I woke up when someone started knocking on my door. For a second, I thought the rapid burst of thumps coming from the other room might just be the remnants of a dream crossing into reality, but when they came again I knew I would have to get out of bed.
Slowly, I swung my legs over the side of the bed, and headed out to the main room with heavy steps. Standing in front of the door, I thought that maybe I should have checked a mirror or something, but decided it was too late. Hoping I didn’t look too awful, I opened the door.
Asher stood on my porch, wearing a baggy black t-shirt and shorts, holding onto the straps of the small backpack he hanging from his shoulders. As soon as he saw me, he raised his eyebrows.
“You look like death.”
I opened the door wider and walked away, not looking back. While I sat down at my kitchen table, yawning and already thinking about sleep, Asher closed the door behind him, and followed me to the table. Setting his backpack on the floor, he pulled a chair out, its worn wooden legs scraping on linoleum, then took a seat across from me.
“You don’t look ready,” he observed, appraising me again. “Had you even woken up yet?”
“Of course I did,” I said, resting my cheek in my palm. “I got up about two seconds before you started knocking.”
Asher shrugged.“ I figured as much, so I came over to make sure you were up. You had better get going soon–we’re really going to hear it from Cat if we’re late.”
“Sure thing, captain,” I said, giving him a mock salute as I stood. I was still a little drowsy. “I’m going to go shower. You can just wait for me there, I shouldn’t be long.”
He nodded, and pulled out a small book, opening it up to a dog-eared page and disappearing between the covers. Still too tired to travel faster than a slow crawl, I eventually made my way to the bathroom, and carried out my morning routine.
By the time I had finished, no more than twenty-five minutes could have passed, which made it that much stranger to walk back into the kitchen to find Asher standing at my stove, just putting the finishing touches on some scrambled eggs.
He must have heard me coming, as he turned his head and gestured towards the table.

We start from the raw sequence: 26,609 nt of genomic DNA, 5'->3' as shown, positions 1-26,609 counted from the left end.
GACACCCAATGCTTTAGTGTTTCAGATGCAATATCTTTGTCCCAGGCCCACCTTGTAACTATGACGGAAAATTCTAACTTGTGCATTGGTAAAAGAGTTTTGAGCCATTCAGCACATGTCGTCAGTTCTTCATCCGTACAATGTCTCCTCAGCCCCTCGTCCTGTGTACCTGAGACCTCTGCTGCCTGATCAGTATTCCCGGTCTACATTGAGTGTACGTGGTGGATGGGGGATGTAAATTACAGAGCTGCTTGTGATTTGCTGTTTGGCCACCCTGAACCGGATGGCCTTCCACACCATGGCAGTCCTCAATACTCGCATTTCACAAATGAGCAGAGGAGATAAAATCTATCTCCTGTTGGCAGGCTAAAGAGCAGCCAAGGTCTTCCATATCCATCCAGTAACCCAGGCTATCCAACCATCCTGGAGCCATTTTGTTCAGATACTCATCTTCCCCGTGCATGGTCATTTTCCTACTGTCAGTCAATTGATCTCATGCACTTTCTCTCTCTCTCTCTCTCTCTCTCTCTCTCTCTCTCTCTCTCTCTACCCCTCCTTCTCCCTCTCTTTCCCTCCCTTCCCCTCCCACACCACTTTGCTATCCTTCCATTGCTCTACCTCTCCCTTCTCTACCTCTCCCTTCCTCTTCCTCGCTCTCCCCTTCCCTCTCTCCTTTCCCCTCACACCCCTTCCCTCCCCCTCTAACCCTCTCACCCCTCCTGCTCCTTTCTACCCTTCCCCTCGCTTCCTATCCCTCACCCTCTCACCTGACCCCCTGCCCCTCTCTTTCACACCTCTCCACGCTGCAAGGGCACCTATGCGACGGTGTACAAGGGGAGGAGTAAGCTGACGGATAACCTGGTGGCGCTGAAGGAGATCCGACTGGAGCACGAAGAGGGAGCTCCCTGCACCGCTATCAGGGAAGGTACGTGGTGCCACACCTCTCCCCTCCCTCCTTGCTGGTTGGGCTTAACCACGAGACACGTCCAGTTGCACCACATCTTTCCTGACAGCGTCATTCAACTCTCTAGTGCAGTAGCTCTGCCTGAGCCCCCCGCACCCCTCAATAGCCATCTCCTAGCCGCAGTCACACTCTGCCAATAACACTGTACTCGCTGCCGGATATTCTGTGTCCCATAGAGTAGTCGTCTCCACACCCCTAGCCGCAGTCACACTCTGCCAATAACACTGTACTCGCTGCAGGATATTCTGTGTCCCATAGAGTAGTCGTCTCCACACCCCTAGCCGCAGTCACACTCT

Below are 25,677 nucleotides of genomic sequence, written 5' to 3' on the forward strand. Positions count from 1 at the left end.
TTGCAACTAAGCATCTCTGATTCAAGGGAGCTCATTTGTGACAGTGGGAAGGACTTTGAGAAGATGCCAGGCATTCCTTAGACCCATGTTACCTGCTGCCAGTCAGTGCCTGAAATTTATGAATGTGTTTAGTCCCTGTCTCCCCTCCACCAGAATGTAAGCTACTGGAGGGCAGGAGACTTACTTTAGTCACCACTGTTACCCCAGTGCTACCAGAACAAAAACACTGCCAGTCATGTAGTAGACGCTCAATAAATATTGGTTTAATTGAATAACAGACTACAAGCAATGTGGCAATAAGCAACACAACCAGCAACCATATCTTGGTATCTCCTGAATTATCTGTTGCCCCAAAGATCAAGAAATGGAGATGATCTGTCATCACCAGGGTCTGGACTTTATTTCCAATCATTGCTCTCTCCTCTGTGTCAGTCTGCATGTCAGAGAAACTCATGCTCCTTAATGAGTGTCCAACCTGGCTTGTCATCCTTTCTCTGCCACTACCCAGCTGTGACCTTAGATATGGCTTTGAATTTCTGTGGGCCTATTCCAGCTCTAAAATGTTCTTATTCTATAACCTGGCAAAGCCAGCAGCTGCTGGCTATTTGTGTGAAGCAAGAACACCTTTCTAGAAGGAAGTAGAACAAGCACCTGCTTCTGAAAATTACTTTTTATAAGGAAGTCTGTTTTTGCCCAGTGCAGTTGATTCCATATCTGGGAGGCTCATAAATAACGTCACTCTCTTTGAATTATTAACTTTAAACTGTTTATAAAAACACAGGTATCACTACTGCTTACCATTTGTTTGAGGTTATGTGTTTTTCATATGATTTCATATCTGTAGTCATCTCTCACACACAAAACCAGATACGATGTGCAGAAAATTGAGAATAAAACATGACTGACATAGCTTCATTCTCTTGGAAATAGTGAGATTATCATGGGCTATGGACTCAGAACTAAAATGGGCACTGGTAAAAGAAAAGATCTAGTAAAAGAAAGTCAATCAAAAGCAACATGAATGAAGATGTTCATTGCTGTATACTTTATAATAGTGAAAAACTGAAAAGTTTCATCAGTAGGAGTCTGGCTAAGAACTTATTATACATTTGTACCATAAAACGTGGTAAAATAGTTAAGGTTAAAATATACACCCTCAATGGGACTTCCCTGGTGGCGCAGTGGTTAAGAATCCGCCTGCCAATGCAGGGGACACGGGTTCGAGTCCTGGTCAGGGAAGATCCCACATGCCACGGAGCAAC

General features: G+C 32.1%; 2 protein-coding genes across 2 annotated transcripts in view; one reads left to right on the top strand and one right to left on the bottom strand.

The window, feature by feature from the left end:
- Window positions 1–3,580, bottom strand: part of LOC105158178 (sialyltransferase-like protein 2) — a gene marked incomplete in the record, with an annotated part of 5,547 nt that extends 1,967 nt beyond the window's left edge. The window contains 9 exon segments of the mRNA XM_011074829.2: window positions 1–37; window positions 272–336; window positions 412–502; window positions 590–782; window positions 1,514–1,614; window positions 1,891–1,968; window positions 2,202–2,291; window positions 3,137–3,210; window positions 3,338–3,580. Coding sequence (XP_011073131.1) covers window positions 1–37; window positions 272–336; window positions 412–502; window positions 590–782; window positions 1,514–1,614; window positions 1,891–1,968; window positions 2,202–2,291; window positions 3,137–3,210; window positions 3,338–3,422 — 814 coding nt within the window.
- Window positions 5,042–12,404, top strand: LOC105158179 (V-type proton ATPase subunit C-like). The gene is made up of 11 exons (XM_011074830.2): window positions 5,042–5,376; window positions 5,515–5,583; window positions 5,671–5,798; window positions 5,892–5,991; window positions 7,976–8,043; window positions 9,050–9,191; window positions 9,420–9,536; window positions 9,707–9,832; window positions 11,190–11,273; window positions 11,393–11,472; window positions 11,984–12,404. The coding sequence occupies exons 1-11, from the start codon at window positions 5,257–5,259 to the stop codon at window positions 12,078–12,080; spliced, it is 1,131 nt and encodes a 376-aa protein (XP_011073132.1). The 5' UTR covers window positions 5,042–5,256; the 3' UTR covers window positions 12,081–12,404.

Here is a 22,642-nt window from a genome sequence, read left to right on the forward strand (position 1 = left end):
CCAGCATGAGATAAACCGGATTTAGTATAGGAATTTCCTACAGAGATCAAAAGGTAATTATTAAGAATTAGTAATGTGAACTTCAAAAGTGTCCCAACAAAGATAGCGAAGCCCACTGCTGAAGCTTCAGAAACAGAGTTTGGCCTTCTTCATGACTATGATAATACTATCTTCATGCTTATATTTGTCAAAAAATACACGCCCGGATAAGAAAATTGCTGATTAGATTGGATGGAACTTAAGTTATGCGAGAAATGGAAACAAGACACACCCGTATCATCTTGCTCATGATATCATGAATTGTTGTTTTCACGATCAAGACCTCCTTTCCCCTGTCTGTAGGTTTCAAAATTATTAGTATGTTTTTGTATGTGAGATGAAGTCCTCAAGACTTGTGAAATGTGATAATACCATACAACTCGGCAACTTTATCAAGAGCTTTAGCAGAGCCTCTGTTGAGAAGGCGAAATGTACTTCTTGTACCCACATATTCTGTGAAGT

“I finished making some bacon already. If you want toast or anything you can make it yourself.”
Looking at the table, I saw that he had pulled out some plates from my cupboards, one of which was covered in pieces of bacon, black at the edges. They looked delicious.
After putting a few pieces of bacon on a plate for myself and pouring a cup of milk for both Asher and myself, I sat down.
“You didn’t have to make anything, you know,” I said, the fact that it came through a mouthful of bacon probably hurting my case. “I could have just eaten some cereal.”
He waited until he had finished his eggs and made a plate of his own before answering.
“I know, it’s just that sometimes I get this almost….uncontrollable urge to make eggs.” He glanced down at his hands, before continuing in a quiet voice. “Sometimes it’s hard to even look at myself in the mirror. I’m scared I’m turning into my father.”
I took some eggs.
“Is that some kind of joke? I don’t really get it.”
“Yeah,” Asher said, waving his hand dismissively, “but don’t worry about it. It’d be too hard to explain.”
We finished our meal in silence, although it didn’t take long–Asher is surprisingly good at making breakfast foods, and I didn’t waste much time in finishing it off. After rinsing off our plates, I headed into my living room and picked up my bag off of the couch. By the time I got back, Asher was already standing, his bag pulled up onto his shoulders.
“You got everything?”
“Pretty much,” I replied, gesturing to my own bag. “It’s not like I packed too much, anyway. It’s just one day.”
“Sure, but you never know,” he said, eyeing my ceiling. He bit his lip. “By the way, I want to ask you something.”
The way that he paused before speaking threw me off a little. He seemed uneasy.